Huawei Technologies Co. is looking to become a contender in the smartphone market, according to a report in today's Wall Street Journal. The Chinese company's main business has been network equipment, but its move into handsets has made it the third largest smartphone maker in the world, with a market share of 6.9% (up from 4.3% a year earlier), according to IDC figures published in the Journal. Market leader Samsung's market share stands at 25% (down from 32% a year earlier), while Apple commands a 12% share (down from 13% a year earlier).
In an interview with the Journal's Juro Osawa and Yun-Hee Kim, Richard Yu, the head of Huawei's consumer business group, explained that his company has made white label phones (sold under carriers' brands) for a decade or more but wanted to establish its own brand rather than continue to compete against other lower-cost, lower quality white-label devices.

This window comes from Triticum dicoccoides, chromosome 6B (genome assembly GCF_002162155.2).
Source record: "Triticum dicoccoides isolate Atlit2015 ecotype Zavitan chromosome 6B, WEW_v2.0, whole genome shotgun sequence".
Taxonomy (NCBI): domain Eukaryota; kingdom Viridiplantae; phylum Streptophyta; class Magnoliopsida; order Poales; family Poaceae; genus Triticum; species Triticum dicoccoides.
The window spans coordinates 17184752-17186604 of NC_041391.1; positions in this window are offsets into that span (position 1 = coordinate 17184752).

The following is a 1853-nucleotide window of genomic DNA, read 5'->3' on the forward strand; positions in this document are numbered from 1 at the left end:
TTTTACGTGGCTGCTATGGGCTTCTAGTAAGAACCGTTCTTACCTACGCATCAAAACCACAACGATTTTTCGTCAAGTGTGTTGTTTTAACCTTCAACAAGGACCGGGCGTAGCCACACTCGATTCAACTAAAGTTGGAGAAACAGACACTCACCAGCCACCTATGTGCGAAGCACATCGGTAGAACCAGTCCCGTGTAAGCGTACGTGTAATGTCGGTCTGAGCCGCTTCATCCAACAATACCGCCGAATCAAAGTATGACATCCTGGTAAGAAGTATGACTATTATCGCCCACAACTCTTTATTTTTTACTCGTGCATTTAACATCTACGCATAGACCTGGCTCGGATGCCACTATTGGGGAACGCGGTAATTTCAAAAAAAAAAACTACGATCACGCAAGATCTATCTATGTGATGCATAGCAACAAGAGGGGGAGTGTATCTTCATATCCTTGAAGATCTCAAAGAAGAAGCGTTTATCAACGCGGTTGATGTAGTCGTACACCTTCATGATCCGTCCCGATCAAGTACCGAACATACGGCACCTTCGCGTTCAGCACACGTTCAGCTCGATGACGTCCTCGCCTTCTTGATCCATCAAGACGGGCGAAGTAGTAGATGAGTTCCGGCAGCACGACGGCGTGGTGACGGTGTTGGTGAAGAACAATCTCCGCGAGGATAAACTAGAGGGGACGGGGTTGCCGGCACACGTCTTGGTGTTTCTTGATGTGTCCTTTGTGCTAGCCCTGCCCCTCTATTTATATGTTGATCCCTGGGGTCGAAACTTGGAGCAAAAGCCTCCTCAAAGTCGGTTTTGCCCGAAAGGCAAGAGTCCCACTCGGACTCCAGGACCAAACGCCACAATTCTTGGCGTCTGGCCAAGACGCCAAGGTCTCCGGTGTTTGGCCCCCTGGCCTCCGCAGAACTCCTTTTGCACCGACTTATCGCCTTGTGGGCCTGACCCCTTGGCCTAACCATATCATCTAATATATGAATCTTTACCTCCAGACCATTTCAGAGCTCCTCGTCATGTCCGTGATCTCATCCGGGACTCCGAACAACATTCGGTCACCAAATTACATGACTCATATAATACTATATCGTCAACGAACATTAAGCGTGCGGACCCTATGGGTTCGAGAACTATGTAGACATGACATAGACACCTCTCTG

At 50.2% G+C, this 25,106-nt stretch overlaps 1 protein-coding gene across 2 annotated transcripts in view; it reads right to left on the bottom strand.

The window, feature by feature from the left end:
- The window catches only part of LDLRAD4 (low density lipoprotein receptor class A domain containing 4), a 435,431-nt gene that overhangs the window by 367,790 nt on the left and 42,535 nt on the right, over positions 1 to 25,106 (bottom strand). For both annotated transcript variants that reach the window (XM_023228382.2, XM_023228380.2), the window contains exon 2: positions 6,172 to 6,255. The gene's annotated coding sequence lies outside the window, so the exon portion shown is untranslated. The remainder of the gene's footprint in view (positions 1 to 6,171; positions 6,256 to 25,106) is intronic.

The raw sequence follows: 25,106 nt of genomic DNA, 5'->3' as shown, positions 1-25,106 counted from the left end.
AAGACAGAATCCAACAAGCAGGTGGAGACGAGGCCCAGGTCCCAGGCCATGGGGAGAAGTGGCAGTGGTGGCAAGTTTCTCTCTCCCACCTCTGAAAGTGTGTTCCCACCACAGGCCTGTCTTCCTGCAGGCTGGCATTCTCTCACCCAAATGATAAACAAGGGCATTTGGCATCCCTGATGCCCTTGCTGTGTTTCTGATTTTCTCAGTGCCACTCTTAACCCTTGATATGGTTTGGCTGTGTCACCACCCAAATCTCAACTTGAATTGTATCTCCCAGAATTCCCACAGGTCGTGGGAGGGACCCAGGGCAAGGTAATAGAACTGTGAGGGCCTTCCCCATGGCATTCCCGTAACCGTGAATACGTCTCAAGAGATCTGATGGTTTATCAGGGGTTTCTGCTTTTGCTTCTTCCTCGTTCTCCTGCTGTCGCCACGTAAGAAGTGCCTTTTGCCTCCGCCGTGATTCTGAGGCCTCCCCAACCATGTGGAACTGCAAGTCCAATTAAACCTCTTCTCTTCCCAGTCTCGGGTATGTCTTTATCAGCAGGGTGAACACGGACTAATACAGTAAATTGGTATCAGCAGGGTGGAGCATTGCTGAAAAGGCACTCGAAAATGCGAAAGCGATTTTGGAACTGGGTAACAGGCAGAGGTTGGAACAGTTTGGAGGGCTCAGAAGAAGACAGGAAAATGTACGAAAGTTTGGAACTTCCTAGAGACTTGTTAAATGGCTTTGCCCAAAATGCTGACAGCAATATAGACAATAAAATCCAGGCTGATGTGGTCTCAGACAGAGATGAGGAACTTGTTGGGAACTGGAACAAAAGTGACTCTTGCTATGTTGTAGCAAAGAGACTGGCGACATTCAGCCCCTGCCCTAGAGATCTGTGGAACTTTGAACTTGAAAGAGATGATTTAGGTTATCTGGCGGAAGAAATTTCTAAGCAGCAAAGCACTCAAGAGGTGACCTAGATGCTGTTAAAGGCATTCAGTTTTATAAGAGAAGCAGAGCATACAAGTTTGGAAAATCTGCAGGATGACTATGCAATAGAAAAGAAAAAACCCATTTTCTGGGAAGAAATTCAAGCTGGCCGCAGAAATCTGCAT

He said that because Huawei supplies telecom equipment, it's well placed to build phones that work well when connecting to networks. He said his company employs about 2,000 people in its software team, which builds a user interface on top of Android. He said the company tried using Windows, adding, “But it has been difficult to persuade consumers to buy a Windows phone.” He further said the company has no plans to use the Tizen OS, nor does it plan to develop it's OS—citing the difficulty of building an ecosystem around it.
The Journal article points out that China's smartphone market is showing signs of saturation, but “Huawei is expanding rapidly in Africa, the Middle East, and Latin America.”